|March 21, 2014|
Previously published on March 17, 2014
Plaintiff filed suit against thirty Defendants for take home exposure due to asbestos. Plaintiff, Joyce Farrar, alleged that asbestos exposure caused her mesothelioma. Plaintiff lived with her grandparents from the early 1950s until she married in 1974. Her grandfather, John Hentgen, was a mechanic in the construction industry who worked with or in the vicinity of asbestos-containing products from 1925 to the 1970s. During Plaintiff’s teenage years in the 1960s, she and her sister would shake out her grandfather’s work clothes, launder them, and sweep the dust from the floor.
This court’s decision is specifically focused on Plaintiff’s claims against Defendant Georgia Pacific. For a six to seven month period in the late 1960s, Plaintiff’s grandfather worked in the immediate vicinity of workers installing and sanding Georgia Pacific asbestos-containing joint compound. At trial, judgment was awarded against Georgia Pacific. Georgia Pacific appealed claiming that it had no duty to warn Ms. Farrar and that the evidence was legally insufficient to establish that its joint compound was a substantially contributing factor in causing Plaintiff’s mesothelioma. The Court of Special Appeals affirmed the circuit court decision. The Court of Appeals of Maryland granted certiorari to review the decision.
The Maryland Court of Appeals reversed the lower court’ decision and found that Georgia Pacific had no duty to warn Plaintiff in the late 1960s regarding the danger of exposure to dust on her grandfather’s clothes. The court explained that based on the state of scientific research in the 1960s, Georgia Pacific could not foresee the dangers of take home exposure. The risks of take home exposure was not widely recognized until June 1972 when OSHA adopted regulations dealing specifically with the problem of taking asbestos dust home on clothing. OSHA added requirements that employers prevent employees from taking asbestos-contaminated clothing out of changing rooms.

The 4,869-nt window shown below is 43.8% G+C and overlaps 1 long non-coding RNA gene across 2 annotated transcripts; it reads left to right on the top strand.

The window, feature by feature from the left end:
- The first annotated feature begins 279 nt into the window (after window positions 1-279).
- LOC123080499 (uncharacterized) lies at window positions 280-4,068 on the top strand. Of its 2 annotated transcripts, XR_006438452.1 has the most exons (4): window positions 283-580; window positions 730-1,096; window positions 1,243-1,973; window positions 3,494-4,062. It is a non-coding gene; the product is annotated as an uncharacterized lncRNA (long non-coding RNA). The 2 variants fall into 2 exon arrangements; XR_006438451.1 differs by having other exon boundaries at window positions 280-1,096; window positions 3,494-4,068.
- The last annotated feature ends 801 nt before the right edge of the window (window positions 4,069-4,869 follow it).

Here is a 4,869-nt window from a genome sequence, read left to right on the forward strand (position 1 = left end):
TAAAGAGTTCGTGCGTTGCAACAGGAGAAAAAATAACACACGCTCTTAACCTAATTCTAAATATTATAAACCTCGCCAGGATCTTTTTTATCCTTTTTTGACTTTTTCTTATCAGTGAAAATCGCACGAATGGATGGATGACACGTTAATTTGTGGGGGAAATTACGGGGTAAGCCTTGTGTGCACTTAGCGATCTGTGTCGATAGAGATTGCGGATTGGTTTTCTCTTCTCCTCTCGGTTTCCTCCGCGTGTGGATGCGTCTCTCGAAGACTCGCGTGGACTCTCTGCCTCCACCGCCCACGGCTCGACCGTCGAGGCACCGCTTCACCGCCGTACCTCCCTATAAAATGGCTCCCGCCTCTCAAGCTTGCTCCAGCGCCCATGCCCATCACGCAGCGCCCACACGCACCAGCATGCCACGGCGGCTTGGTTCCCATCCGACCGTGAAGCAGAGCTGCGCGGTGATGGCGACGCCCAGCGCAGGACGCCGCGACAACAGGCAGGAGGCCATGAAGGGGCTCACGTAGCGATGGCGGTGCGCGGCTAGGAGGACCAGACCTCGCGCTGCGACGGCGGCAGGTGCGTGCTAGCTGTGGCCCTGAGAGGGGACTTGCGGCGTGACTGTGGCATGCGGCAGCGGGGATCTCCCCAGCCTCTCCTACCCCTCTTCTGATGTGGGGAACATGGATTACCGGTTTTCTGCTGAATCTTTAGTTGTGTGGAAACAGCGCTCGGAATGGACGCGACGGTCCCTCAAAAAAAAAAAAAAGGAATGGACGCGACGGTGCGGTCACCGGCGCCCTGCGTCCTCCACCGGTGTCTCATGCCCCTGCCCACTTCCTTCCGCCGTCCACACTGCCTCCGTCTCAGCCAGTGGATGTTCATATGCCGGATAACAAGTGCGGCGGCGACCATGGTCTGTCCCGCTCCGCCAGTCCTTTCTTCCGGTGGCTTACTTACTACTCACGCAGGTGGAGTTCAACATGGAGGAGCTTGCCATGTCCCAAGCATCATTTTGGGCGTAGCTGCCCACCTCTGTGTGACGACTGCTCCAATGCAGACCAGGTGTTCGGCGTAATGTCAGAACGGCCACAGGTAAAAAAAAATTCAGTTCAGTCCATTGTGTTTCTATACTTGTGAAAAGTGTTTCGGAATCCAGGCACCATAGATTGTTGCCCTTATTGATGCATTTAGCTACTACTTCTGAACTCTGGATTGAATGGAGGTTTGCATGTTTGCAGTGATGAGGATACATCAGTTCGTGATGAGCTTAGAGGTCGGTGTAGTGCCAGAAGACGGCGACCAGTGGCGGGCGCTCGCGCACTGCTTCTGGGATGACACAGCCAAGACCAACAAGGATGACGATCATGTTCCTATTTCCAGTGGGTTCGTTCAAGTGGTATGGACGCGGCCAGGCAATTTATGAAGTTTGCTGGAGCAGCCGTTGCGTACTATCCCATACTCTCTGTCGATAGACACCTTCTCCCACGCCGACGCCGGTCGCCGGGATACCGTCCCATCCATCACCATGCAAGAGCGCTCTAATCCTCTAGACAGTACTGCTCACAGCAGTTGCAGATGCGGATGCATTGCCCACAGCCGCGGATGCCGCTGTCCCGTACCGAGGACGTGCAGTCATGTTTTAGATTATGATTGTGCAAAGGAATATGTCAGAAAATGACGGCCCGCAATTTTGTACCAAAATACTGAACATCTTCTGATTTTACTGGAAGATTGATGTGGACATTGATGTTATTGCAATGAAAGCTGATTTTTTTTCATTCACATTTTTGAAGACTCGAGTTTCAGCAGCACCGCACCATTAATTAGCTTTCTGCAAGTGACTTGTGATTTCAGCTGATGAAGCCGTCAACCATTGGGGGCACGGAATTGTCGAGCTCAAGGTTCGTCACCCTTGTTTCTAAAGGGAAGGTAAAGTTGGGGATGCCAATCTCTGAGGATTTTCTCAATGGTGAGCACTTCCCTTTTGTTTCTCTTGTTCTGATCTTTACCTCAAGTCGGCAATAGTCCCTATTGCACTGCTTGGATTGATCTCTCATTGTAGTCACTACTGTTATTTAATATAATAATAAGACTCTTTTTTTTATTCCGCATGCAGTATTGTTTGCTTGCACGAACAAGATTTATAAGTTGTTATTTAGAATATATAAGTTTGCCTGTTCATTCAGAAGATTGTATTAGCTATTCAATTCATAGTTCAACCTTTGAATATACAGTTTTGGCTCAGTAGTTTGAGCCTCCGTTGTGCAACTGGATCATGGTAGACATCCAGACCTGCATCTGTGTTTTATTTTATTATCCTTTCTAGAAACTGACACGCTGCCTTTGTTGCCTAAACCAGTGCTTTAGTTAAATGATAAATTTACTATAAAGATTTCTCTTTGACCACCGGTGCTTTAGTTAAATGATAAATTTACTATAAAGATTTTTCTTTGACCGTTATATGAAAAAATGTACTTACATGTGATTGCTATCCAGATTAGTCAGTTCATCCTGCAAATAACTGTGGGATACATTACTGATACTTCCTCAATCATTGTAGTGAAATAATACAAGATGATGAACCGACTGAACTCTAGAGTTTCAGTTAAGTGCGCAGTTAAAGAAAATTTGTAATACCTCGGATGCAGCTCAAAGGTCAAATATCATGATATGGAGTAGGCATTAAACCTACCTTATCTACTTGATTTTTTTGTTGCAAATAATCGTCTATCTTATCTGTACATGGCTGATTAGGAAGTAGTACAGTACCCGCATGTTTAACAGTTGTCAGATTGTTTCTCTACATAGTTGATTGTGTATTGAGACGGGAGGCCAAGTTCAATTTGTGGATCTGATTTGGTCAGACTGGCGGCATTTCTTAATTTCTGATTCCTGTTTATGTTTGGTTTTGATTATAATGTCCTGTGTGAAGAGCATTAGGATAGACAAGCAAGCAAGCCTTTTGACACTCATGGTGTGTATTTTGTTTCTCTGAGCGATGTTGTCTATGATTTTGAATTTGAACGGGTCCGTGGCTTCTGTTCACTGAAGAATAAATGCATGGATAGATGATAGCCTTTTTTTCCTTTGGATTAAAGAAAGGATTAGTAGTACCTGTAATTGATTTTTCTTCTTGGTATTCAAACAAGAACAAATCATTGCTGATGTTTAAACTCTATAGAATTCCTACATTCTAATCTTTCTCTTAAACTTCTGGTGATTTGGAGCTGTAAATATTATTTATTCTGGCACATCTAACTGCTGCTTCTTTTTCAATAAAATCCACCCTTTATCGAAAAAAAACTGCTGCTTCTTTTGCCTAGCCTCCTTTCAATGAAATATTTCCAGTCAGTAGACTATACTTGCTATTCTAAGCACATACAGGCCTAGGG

The court further explained that even if Georgia Pacific should have foreseen back in 1968-1969 that individuals such as Plaintiff were in the zone of danger, there was no practical way that any warning given by it to an intermediary would have avoided the danger. Assuming warnings reached the workers before the 1972 OSHA regulations, workers did not really have an alternative to bringing their clothes home to be laundered unless employers or premises owners voluntarily provided laundering rooms, changing rooms, and protective clothing.
This decision sets an important precedent for limiting Defendants’ liability for household exposure in Maryland courts. First, it limits liability for take home asbestos exposure claims where the exposure occurred prior to the 1972 OSHA regulations because the harms were not foreseeable to Defendants. Further, even if the asbestos harms were foreseeable to Defendants, Defendants are not liable if there was not a practical way that they danger could have been avoided.